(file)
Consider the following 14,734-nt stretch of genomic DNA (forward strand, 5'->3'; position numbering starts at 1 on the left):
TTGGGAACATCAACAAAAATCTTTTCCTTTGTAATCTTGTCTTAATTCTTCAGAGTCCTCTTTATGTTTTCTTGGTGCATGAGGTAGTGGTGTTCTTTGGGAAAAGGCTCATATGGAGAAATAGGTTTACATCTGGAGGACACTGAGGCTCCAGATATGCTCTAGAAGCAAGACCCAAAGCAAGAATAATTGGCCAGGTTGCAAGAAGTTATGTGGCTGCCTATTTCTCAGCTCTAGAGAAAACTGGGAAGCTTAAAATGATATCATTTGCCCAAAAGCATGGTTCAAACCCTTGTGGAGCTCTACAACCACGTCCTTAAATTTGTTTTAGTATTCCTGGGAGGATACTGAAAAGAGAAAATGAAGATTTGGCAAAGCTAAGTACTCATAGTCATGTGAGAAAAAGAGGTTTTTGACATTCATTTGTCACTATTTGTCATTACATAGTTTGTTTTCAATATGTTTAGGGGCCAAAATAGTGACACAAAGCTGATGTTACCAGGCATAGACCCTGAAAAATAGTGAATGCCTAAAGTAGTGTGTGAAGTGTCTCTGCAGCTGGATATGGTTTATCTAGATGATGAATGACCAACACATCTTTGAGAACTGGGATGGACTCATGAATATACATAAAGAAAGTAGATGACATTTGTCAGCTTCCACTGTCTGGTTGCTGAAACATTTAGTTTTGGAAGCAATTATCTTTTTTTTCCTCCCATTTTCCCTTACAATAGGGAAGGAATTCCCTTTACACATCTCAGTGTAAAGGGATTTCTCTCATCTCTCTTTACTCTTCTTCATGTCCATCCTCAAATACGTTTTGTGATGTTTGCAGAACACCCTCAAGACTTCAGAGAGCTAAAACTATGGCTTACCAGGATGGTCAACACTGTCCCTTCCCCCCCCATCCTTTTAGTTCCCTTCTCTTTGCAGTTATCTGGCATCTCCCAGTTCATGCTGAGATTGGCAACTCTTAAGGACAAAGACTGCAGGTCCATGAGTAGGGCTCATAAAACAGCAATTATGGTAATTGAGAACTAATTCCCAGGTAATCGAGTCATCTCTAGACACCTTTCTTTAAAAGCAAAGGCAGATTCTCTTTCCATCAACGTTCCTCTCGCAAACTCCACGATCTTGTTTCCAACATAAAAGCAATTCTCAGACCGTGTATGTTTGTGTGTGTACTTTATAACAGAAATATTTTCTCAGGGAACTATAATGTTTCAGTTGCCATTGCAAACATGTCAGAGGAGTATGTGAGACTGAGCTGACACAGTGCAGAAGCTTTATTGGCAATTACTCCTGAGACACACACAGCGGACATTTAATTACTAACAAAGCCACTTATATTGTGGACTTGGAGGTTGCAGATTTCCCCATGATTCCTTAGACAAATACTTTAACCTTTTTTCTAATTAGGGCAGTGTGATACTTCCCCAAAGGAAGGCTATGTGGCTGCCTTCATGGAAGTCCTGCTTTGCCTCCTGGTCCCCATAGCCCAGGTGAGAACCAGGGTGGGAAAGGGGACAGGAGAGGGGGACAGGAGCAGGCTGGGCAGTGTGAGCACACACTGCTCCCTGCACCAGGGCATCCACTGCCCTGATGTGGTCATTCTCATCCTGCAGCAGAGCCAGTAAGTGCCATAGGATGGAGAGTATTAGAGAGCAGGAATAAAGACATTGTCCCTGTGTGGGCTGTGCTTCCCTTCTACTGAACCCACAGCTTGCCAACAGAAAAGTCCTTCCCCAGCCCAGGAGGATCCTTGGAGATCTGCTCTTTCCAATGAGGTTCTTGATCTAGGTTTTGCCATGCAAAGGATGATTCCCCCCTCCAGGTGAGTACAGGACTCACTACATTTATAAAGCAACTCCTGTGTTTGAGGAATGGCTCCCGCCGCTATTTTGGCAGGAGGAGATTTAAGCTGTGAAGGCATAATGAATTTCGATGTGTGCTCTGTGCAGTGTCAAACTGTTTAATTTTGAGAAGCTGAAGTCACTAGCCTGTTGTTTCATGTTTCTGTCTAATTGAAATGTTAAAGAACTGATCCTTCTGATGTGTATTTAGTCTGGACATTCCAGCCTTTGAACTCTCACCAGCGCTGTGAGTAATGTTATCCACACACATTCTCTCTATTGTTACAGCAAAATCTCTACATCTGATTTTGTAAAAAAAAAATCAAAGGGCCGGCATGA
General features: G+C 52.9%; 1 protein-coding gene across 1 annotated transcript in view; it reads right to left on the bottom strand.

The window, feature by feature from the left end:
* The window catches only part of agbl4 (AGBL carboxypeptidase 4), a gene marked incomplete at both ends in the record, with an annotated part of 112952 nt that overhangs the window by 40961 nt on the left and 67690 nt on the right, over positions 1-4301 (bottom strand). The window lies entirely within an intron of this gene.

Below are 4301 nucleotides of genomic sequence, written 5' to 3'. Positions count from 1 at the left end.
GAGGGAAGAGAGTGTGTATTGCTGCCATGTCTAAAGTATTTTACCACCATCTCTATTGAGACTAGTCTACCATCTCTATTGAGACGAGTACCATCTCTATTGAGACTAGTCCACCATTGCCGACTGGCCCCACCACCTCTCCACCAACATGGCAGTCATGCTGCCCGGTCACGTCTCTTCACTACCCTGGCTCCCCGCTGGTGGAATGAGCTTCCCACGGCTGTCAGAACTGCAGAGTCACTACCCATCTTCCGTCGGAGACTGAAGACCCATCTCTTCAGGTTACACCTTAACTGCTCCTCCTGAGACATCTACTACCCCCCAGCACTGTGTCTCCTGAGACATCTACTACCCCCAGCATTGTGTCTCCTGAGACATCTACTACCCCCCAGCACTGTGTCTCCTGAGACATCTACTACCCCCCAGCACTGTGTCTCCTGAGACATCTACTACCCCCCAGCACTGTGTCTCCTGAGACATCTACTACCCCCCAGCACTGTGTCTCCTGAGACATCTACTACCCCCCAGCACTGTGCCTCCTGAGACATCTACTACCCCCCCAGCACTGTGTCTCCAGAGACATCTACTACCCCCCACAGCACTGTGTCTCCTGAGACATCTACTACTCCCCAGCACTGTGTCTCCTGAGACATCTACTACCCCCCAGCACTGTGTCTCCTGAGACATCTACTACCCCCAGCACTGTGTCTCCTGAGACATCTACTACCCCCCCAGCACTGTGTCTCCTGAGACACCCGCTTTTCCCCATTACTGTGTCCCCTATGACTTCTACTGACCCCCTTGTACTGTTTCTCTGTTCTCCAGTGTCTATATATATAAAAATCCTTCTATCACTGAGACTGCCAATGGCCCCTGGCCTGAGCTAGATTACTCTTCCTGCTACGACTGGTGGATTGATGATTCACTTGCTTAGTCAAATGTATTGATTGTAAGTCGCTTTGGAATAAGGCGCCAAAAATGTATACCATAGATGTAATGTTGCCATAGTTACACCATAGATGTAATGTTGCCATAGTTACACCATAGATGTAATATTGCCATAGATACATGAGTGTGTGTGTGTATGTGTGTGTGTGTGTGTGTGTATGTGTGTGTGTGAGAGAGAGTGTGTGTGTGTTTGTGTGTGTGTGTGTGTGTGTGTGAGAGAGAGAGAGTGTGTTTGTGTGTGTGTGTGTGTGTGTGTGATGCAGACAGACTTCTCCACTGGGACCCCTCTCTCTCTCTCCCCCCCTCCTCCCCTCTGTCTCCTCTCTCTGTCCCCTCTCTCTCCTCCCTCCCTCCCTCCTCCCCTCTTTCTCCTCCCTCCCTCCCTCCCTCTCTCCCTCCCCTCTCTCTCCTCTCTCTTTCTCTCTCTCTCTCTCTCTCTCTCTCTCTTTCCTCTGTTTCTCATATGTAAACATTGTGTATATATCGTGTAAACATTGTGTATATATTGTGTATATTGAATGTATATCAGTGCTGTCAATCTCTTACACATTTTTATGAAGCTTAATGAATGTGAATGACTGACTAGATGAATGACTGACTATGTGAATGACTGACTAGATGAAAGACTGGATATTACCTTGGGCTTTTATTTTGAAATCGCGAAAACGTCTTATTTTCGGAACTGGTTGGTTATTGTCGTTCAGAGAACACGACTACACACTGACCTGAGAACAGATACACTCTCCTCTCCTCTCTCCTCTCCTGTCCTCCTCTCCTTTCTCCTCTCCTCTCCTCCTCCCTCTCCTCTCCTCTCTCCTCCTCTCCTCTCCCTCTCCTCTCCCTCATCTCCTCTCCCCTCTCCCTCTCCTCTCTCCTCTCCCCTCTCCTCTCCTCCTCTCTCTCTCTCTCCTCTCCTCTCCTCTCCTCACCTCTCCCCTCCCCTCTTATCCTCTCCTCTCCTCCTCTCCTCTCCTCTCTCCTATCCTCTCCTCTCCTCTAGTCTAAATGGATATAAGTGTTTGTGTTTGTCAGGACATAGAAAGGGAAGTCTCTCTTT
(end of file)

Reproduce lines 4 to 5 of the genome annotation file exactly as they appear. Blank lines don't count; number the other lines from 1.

The window, feature by feature from the left end:
* The window catches only part of agbl4 (AGBL carboxypeptidase 4), a gene marked incomplete at both ends in the record, with an annotated part of 112952 nt that overhangs the window by 40961 nt on the left and 67690 nt on the right, over positions 1-4301 (bottom strand). The window lies entirely within an intron of this gene.